A Post by Ambrosia Boussweau, European Correspodent of The Reading Life
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A Novel in Two Parts
Madame de la Chanterie
Balzac loved to dwell on the dark side of Paris. One must assume, based partially on Stefan Zweig's book, Balzac, that a manwith the incredible energy and couiosity of our author, that he had a direct acquaintance with rhis aspect of Paris life. Like Dickens, he comes most to life writing about imperfect people.
In The Wrong Side of Paris, I think this is the best translation of the title, our thirty year old main character has become tired of the dissolute money driven life he is leading. He learns of a rooming house run by a noble woman with a tragic past, inhabited by an organization of men devoted to announmosly doing good deeds, helping those in distress. The revolution of 1793 had devasted the lives of all the men in the organization, destroying their world.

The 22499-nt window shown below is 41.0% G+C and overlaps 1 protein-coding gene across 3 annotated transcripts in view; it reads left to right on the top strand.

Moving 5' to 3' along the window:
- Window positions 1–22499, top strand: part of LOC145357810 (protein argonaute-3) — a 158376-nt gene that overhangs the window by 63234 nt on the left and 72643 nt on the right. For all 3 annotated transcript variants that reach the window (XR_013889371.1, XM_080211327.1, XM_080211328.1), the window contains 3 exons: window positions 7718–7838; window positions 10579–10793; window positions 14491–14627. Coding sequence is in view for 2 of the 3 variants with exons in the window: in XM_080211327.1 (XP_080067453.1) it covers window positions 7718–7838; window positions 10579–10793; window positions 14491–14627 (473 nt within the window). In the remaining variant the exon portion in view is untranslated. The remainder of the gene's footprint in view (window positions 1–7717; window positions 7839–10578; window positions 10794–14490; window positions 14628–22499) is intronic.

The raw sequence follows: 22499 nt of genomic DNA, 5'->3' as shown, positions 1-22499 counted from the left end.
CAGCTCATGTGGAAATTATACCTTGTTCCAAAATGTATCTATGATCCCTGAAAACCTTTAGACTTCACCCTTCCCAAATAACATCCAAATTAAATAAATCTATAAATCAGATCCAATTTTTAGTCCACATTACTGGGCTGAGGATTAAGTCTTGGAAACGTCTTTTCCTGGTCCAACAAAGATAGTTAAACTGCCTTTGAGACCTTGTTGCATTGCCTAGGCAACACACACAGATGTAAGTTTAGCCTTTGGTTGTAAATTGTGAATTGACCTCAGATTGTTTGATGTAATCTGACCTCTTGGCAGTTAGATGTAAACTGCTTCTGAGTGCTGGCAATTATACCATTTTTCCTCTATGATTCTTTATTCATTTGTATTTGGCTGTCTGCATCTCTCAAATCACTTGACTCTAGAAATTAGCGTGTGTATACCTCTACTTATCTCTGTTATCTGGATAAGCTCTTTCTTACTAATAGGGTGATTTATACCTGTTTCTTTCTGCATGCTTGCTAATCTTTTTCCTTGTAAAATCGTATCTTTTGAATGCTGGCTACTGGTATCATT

He learns of a Polish family (Balzac had his own "Polish Connection") living in the slums of Paris. The wife lives in luxury not knowing the cost of her life style is born by the poverty ridden existence of her family. Of course our hero saves the day and joins the secret society.
This is an interesting work but not Balzac at his best